Despite concerns about public access and a precedent that could be set for growth on the largely undeveloped Gaviota Coast, the California Coastal Commission has sided with a developer and determined that a plan to build two mansions west of Goleta is consistent with Santa Barbara County's local coastal plan.
The decision came after several local environmental groups appealed a decision made by the county Board of Supervisors in February, which would allow two large homes to be built on undeveloped land on the eastern edge of the Gaviota Coast.
The Paradiso del Mare project would result in two residences on 142 acres — a 6,000-square-foot home on the coastal portion of the property and a 7,000-square-foot residence on the inland portion.
The property sits west of the Bacara Resort & Spa, and the project was approved by the county Planning Commission but appealed to the supervisors and eventually the Coastal Commission by environmentalists.
The project was heard by the Coastal Commission last Thursday at its hearing in Santa Barbara.
Environmental groups and the public have raised concerns about the potential for the project to damage a nesting area for white-tailed kites and disrupt a nearby seal rookery, as well as drought-related impacts and limited public access to the beach.
The Board of Supervisors ultimately voted unanimously to allow the project, however, saying that the public benefit would outweigh the drawbacks because the developer must include public-access easements for lateral and vertical access across the property, a parking lot for public use, 117 acres of open space, on-site habitat restoration and construction of a portion of the California Coastal Trail.
Several groups — the Gaviota Coast Conservancy, the Santa Barbara Chapter of the Surfrider Foundation and the Santa Barbara Audubon Society — and marine mammal expert Peter Howorth appealed the board’s approvals.
However, on Thursday, eight of the 12 commissioners agreed with their staff and with Santa Barbara County staff that the project was consistent with the county's local coastal plan.
The commission found that the county's plan mitigated impacts to seals and white-tailed kites.
Kites are loyal to territories and not individual trees, and there are 300 potential nesting trees on the site with sufficient setbacks, staff said.
The site has been used informally for beach access on its western side — an access point known as Tomate West — and the county found that the beach access proposed on the eastern side of the property would be safer and give access to the same beach area and would even enhance public access in the long term.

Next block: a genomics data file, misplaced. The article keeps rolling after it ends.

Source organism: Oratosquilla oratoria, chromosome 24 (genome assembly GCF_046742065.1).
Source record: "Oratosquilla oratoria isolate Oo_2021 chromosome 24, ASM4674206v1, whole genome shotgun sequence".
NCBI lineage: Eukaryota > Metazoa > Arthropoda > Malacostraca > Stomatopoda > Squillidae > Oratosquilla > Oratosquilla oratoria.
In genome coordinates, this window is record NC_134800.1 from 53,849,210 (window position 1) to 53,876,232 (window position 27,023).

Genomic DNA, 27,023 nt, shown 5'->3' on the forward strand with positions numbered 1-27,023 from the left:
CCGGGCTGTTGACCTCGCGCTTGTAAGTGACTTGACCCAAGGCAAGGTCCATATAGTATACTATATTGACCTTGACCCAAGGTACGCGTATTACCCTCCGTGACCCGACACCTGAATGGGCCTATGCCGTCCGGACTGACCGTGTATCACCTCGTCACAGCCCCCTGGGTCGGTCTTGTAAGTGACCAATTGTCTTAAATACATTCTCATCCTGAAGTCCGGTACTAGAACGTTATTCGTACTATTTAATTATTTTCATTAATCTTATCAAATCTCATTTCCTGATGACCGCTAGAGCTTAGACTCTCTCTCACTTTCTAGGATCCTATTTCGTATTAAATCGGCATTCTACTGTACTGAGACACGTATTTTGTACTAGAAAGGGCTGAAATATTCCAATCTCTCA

The site has been home to extensive oil and gas production in the past, and is zoned for agriculture but hasn't been used for farming in 50 years.
Because of the unique history of the site, and the amount of open space that would be preserved, it would not set an adverse precedent, staff said.
Ellison Folk, staff attorney for the Surfrider Foundation, disagreed, and said that the Paradiso project would be the first of several residential development in the area and would set a precedent.
Chris Yelich, who is representing the developer of the property, also spoke, and said that "the appellant has definitely had an influence on our plan," noting that improvements to the project have resulted.
"It's been a difficult process over a number of years," he said, urging the commission to support the issue.
Commissioner Jana Zimmer gave extensive comments at the meeting, and said she believes the county "did an excellent job" on the project, but feared it would set a negative precedent for the area.
She expressed concern about growth because of the water line size and capacity to serve additional development, and urged commissioners to look further to preserve Tomate West as an access point for the beach.
"I think the problems are solvable," she said.
Commissioner Mark Vargas took a different view.
With two homes on six acres and 117 acres of open space, "I've never seen anything that good come before us," he said, adding that the access that would be put in would be much better for the public.
Commissioner Martha McClure said the argument that the public would lose access instead of gain it from the developer agreements was a moot point.
"We have public access now that I would interpret as trespassing," she said.
County residents concerned about development should take it up with the Board of Supervisors to update their local coastal plans to protect Gaviota more, not to penalize developers following the rules, she said.
A list of changes that would be made from the 2005 settlement from the developer was read, which would include not interfering with public access to the beach until construction begins, water use wouldn't exceed the minimum required by the Fire Department, and that a trail at Tomate West would be included in future Naples development.
Yelich agreed to the changes during the commission comments, which raised the concern of some commissioners, who said the public hadn't been properly noticed.
The commission ultimately voted 8-4 on the decision to move ahead.